Everything You Need to Know About Solar Batteries

Your home's power station.
Photo: Aaron Yoshino

The hottest topic in the solar industry these days is batteries. The foundation of any solar panel system, batteries need to meet the requirements of variable grid energy, irregular recharging and discharging along with deep cycling every day for many years. Which battery is right for your home depends on a variety of factors including life cycle, cost, installation and maintenance.

“When choosing a solar provider, you have to carefully consider the type of battery they offer,” says Michael Hallinan of Sunetric. “Regardless of type, all battery performance is ruled by chemistry, physics and math.”

Here are the positive and negative aspects of each:


Renewable energy has been using  lead-acid batteries for ages now. They’re safe, economical and up to 90 percent efficient. “It’s an older technology, so it’s a known energy performer,” says Hallinan. “But it’s very heavy, reliable and safe when deployed properly, but requires maintenance.”


An offshoot of lead-acid batteries, advanced gel batteries are 95 percent efficient but can be larger and heavier than other battery options. Still, Hallinan says, there’s a lot to like. “They have an extremely fast discharge and recharge rate so they’re capable of taking on larger energy loads, are environmentally safe and operate at less than body temperature,” he says.  GEL batteries are dependable, green and cost effective over the short and long term.


These are considered the most widely used energy-storage technology and can be found in things like tablets and smartphones, power tools and electronic vehicles. They are limited by short life and high cost and require  a battery-management system to protect against cell damage and overheating. Plus, fewer than 20 percent of lithium-ion batteries are safely recycled. “They work fine on cell phones, but they’re less than 60 percent efficient,” says Hallinan. “Plus, there’s a higher potential for overheating.”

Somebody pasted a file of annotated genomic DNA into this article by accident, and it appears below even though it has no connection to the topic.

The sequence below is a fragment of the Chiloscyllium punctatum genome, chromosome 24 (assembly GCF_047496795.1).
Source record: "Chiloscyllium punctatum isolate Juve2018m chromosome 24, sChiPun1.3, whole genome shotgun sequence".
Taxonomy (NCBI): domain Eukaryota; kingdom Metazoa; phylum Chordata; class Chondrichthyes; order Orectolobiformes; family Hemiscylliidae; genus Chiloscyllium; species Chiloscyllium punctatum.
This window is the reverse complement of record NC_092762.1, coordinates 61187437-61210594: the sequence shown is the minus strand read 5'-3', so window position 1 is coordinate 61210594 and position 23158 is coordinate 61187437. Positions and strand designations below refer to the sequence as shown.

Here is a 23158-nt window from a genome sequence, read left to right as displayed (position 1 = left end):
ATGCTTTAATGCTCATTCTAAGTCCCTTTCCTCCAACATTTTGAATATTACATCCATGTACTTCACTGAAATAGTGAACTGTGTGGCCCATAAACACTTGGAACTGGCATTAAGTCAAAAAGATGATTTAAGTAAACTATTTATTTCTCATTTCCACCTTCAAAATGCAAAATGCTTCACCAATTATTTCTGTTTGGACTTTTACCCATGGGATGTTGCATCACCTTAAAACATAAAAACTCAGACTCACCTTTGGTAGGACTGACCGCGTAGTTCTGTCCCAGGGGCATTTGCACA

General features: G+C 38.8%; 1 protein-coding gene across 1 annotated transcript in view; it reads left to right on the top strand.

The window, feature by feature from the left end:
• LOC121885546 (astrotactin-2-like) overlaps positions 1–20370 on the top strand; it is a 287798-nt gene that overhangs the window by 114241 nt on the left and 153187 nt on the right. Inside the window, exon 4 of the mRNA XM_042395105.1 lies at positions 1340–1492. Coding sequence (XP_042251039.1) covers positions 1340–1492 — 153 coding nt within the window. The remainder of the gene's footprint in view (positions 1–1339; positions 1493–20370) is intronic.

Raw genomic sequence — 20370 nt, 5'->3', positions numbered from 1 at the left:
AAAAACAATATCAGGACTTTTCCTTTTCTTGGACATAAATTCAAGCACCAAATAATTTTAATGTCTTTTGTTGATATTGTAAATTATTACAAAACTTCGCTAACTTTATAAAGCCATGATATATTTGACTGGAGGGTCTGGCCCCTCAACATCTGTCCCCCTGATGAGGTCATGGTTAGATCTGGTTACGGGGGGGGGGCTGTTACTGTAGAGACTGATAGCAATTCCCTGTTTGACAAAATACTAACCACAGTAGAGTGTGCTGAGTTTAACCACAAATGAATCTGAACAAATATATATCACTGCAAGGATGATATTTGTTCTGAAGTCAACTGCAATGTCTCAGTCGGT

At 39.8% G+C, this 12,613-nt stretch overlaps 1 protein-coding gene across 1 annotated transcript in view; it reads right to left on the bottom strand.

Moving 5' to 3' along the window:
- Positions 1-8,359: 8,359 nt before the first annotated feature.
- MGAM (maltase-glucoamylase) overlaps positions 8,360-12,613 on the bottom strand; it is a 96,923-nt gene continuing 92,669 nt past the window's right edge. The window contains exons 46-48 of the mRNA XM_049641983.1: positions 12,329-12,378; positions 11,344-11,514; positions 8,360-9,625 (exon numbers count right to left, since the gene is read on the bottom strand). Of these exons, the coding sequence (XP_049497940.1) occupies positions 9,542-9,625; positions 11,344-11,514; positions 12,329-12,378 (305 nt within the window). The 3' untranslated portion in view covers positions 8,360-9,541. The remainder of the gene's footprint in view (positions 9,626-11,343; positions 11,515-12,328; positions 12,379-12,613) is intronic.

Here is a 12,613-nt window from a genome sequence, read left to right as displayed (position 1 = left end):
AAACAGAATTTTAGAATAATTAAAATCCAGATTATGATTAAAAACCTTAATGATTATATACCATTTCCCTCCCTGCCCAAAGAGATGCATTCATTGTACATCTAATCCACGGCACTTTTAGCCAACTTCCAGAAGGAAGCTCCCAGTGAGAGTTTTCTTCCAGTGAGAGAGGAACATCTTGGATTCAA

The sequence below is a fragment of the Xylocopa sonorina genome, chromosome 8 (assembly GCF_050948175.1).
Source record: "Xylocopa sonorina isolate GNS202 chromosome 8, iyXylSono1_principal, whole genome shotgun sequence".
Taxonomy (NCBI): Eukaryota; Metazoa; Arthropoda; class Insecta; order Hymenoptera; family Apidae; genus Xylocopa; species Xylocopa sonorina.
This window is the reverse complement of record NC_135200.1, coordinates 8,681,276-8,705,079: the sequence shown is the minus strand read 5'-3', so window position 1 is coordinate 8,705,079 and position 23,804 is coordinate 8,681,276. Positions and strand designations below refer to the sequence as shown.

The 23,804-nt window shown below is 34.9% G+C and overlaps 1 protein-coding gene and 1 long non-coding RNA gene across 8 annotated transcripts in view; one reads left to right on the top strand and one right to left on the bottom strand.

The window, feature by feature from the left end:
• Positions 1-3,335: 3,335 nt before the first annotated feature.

A fast emerging storage option is the flow battery. The charging/discharging procedures are managed by the integrated power electronics and offer minimal cost. However, the chemistry of the battery can be complex and typically requires supporting equipment such as sensors, pumps and additional containment vessels. “It’s a promising new technology, but the performance is still being tested,” Hallinan says.  Flow batteries require a lot of space, venting and have yet to prove reliable.


Popular brands of solar batteries in Hawaii include:

Aquion — Aqueous salt ion
Blue Ion — Lithium-ion phosphate
LG — Lithium-ion phosphate
Power Lord — High-density GEL and sodium nickel
Sonnen — High-density GEL
Sony — Lithium-ion phosphate
Tesla (Panasonic) — Lithium-ion phosphate, liquid-cooled


Lead-acid and GEL batteries are 50 to 90 percent less expensive than other technologies.

Categories: Industry Insider, Sustainability